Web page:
Those are the things that I think keep me up at night, at the end of the day, scams impact all of us because we’re all consumers. We all have family and friends that have been either attacked or become victims of scams, and it is not going away. It’s on all of us as these industry professionals to start doing more, start collaborating more, because if we don’t the reality is the regulator, the media, the politicians are all going to force us to.”

Game changing real time analytics

Excell: “There’s been security deployed in terms of cards and payments, all the way from 3DS to EMV. All of these types of things that have actually improved the security of the mechanism, which has pushed fraudsters into other areas. And the amount of investment fraudsters will put into scams is huge. A lot of very individualized attacks against certain people to be able to go through. This is where we see the role of machine: learning and being able to identify fraud and keep ahead of the fraudsters, because the criminals are definitely investing in technology, and they have a lot of data to work from.

Black: “There’s no question about the role of machine learning. The reality is we talked about data, and we talked about technology, and it really comes down to the ability of an ecosystem player like TSYS, to bring together the issuer and the acquirer data. And to feed those models in real time. I think that’s really where the magic is going to happen.

I’ve been in this industry for 30 years and there’s been this promise of being able to pull this information together in real time and adapt it in a meaningful way, or to remove friction and push the right amount of friction at the right time, with the right context. And I really feel like we’re there. We’re seeing that actually start to be deployed, start to be adapted. We are seeing issuers as clients.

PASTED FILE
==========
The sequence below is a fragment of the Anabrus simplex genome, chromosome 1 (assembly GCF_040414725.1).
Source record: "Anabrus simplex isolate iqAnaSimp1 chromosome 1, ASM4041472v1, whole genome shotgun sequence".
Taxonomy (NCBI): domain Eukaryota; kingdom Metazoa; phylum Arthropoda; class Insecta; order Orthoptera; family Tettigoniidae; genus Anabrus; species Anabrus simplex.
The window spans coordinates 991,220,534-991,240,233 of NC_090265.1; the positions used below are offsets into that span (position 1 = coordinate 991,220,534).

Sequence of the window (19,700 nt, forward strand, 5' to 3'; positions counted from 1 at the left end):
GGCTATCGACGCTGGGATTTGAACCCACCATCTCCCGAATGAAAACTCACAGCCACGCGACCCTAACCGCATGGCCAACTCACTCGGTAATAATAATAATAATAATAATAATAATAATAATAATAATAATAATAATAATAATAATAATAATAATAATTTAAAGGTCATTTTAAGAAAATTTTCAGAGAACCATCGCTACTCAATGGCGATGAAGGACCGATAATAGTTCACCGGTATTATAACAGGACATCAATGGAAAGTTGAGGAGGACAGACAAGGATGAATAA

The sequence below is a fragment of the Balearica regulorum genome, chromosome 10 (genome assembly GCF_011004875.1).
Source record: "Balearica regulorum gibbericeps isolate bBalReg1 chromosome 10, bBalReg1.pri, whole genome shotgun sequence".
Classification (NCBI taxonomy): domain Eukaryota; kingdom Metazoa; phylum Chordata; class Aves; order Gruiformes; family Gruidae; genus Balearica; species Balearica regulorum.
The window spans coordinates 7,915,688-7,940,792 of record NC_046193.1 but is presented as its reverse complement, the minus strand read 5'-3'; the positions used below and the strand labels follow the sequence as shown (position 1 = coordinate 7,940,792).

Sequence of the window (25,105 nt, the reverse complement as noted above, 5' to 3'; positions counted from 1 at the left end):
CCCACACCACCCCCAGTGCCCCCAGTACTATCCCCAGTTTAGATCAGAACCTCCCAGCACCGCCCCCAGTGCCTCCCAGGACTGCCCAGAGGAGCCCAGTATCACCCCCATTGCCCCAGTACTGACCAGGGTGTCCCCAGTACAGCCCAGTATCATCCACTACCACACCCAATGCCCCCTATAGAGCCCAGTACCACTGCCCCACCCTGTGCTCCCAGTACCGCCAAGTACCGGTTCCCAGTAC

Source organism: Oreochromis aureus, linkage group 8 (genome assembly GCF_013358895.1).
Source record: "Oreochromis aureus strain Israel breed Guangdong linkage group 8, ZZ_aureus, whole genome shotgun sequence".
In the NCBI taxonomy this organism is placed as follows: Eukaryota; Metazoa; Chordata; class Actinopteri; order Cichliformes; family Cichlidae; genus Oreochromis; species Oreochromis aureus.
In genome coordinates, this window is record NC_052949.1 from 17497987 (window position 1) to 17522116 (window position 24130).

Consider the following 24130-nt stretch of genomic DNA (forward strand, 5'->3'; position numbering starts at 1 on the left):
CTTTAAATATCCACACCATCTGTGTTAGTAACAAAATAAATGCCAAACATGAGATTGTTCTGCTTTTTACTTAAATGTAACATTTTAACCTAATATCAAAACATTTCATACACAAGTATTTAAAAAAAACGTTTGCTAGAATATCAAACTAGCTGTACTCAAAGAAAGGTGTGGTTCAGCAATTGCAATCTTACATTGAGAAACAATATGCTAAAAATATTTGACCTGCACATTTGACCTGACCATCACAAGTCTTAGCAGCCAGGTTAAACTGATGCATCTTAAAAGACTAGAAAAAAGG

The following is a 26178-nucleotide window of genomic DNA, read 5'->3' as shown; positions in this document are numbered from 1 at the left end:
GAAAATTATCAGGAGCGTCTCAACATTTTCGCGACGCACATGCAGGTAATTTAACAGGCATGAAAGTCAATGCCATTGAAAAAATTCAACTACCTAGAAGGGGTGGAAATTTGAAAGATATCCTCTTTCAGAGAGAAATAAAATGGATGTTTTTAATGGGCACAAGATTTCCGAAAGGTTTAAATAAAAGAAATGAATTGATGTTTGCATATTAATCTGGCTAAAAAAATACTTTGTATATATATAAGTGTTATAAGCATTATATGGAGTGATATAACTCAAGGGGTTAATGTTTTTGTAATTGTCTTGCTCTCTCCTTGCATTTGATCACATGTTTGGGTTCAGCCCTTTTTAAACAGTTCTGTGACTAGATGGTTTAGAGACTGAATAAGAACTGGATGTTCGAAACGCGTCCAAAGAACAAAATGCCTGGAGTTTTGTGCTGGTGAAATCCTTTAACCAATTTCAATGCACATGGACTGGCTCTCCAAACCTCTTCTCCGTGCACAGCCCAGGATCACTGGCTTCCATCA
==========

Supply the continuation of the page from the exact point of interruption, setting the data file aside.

Now that we’re moving to the cloud and allowing them to actually do some of their own configuration we’re seeing some really creative use cases with our clients, where they’re looking at taking what they have proven out as they’ve embedded Foresight into their transaction fraud scenario. But they’re looking beyond that to say, identify other segments where this could be plugged in and leveraged in a dynamic way. We’re starting to see all of that value rise to the surface.

Are there other applications within other segments which we could be deploying this and embedding it? I think at the end of the day it’s pulling in all of that ecosystem of data, looking at the issuer, and the acquirer, and the channel data that’s coming in and then acting upon that. The real time Adaptive Behavioural Analytics really is a game changer. Certainly, we’re seeing that play out globally, and I know our clients would say the same thing.”


Part 1: The Next Big Thing in Payments as a Service? Fraud and AML

Part 2: Product Design for Fraud Prevention and AML in Payments as a Service

Part 3: Choosing the Right Technology for Fraud Prevention and AML in Payments as a Service

Part 5: Machine Learning in Fraud and AML as a Service